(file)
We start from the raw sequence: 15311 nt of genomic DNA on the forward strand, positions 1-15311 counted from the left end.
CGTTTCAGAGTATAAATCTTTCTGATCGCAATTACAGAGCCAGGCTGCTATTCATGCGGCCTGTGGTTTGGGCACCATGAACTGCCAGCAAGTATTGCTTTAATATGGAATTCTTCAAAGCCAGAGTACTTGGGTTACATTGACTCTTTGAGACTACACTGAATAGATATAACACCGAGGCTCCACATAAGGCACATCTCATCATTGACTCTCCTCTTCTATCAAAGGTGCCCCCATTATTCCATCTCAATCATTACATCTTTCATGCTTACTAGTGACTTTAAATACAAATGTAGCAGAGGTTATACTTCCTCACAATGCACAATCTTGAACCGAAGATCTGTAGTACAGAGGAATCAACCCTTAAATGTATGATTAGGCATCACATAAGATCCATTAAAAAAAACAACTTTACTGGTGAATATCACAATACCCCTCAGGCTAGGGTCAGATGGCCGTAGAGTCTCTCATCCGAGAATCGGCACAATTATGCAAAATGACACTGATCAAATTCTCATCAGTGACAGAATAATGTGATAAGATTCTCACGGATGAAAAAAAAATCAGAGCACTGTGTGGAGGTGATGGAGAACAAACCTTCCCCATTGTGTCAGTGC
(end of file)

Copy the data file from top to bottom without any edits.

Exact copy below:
We start from the raw sequence: 15311 nt of genomic DNA on the forward strand, positions 1-15311 counted from the left end.
CGTTTCAGAGTATAAATCTTTCTGATCGCAATTACAGAGCCAGGCTGCTATTCATGCGGCCTGTGGTTTGGGCACCATGAACTGCCAGCAAGTATTGCTTTAATATGGAATTCTTCAAAGCCAGAGTACTTGGGTTACATTGACTCTTTGAGACTACACTGAATAGATATAACACCGAGGCTCCACATAAGGCACATCTCATCATTGACTCTCCTCTTCTATCAAAGGTGCCCCCATTATTCCATCTCAATCATTACATCTTTCATGCTTACTAGTGACTTTAAATACAAATGTAGCAGAGGTTATACTTCCTCACAATGCACAATCTTGAACCGAAGATCTGTAGTACAGAGGAATCAACCCTTAAATGTATGATTAGGCATCACATAAGATCCATTAAAAAAAACAACTTTACTGGTGAATATCACAATACCCCTCAGGCTAGGGTCAGATGGCCGTAGAGTCTCTCATCCGAGAATCGGCACAATTATGCAAAATGACACTGATCAAATTCTCATCAGTGACAGAATAATGTGATAAGATTCTCACGGATGAAAAAAAAATCAGAGCACTGTGTGGAGGTGATGGAGAACAAACCTTCCCCATTGTGTCAGTGC